Such discriminatory prohibitions are unjust. Martin Luther King, Jr., defined unjust laws or rules as those that 1) degrade human personality, or 2) are applied unequally to two categories of people. (5) Rules prohibiting public recognition of marriage for gay and lesbian couples, but permitting it for heterosexual couples, are unjust on both counts: they are discriminatory between categories of people, and they degrade the human person. They are discriminatory because they treat two classes of persons differently, without theological justification for the distinction. They degrade the human person because they create, ipso facto, a 'second class' citizenship for gay and lesbian people in the church.

The Question of "Disobedience."

For Martin Luther King, Jr., unjust laws required civil disobedience. Here, King stands in long Protestant tradition. Calvin himself declared that our obedience to human rule must never become disobedience to God, and that we must "suffer anything rather than turn aside from piety." (6) It is in general, therefore, a Christian obligation to stand up over against injustice, even at personal price.

Do unjust rules within the church similarly require disobedience? If clergy believe that the official polity or social principles of the church are not in accord with the best understanding of Christian marriage, and are indeed discriminatory and unjust, are they obligated to uphold the policy and principles nonetheless? Is there room for disobedience, and if so, of what sort?

Ordination Vows

At first glance, it might appear that The United Methodist Church makes little room for ecclesial dissent or disobedience. Those seeking ordination are specifically asked whether they will (1) support and maintain the government and polity of The UMC, and (2) observe the direction not to mend rules but keep them. (#327, p,199, 1996 Book of Discipline) Such affirmations suggest that, in the very process of being ordained, Methodist clergy have taken vows to uphold the principles and polity of the Church. Disobedience to such principles and polity would appear to be a violation of ordination vows.

But the matter is not quite so simple. First, these 'historic' ordination questions are to be interpreted in 'spirit and intent' by the bishop at the time of examination for ordination. The possibility of interpretation of the 'spirit and intent' of the questions suggests that keeping all of the rules and principles of the Church is not necessarily required as a vow of ordination. Indeed, it is generally the case that Social Principles are for guidance and are not binding on clergy. While judicial interpretation has given this particular Social Principle the force of law, that stands as an anomaly in the history of the Church. The fact that this principle has been so singled out contributes to the perception of a deep injustice at work.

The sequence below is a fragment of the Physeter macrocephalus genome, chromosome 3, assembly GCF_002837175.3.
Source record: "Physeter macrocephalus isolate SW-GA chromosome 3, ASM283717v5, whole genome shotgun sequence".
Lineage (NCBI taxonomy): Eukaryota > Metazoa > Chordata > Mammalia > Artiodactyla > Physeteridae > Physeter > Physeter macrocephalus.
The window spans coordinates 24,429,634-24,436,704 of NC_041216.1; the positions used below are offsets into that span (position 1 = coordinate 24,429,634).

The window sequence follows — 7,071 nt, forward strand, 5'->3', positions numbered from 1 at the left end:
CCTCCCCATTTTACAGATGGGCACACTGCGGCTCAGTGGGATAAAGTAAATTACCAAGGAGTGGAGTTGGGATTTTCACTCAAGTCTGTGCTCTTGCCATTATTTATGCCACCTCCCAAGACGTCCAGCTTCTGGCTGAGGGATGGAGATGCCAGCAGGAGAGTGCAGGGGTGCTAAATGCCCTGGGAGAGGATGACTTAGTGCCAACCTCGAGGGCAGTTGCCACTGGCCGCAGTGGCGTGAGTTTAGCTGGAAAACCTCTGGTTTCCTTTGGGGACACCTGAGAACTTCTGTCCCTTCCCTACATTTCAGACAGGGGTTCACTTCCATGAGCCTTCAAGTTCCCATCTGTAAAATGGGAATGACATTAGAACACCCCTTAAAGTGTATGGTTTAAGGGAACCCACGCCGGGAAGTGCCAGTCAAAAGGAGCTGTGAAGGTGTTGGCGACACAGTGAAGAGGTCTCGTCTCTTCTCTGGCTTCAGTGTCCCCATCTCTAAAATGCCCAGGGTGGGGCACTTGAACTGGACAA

Such an injustice bears particular burdens for clergy who were ordained before the explicit prohibition was added to the Book of Discipline. These clergy are being asked to honor a principle that was not present when they took their vows. It is one thing to take ordination vows knowing and understanding that one may not extend the blessings of the church to a group of people; it is another to take vows believing that the blessings of the church may and should be extended to all, and then discover that one group is to be singled out for exclusion.

Indeed, many clergy and bishops believe that specific ordination vows are intended to undergird the fundamental vow of clergy, which is to serve God by upholding and maintaining covenant with the church. Recognizing that the primary loyalty is to God, and that churches are human institutions and hence, fallible, there is good reason to believe that 'reverent dissent' can be part of the sustance and sustenance of that basic covenant. In a study of selective obedience in the Catholic church, Shannon argues that there can be a 'loyal opposition' to church teachings.(7) Since the teaching authority of the magisterium is held in very high regard in Roman Catholicism, it is significant that Catholic theologians understand that not every authoritative teaching of the church "can be ascribed automatically to the Holy Spirit." Church authority is held in tension with the demands of conscience, even in a church polity that generally gives significant authority to the magisterium. Even more so, then, in Protestant tradition, might church authority be held in tension with an informed conscience, and even more so might church teaching be subject to occasional correction or 'reverent dissent.'

Finally, I would note that The United Methodist Church itself- as is true of almost all denominations- began with acts of ecclesial dissent! It is because devout Christians found doctrine or polity of their churches to fail as an expression of the core Christian message that they started new modes of worship and fellowship. Ecclesial dissent is at the heart of the renewal of God's reign, witnessed in the very founding of The United Methodist Church. (8)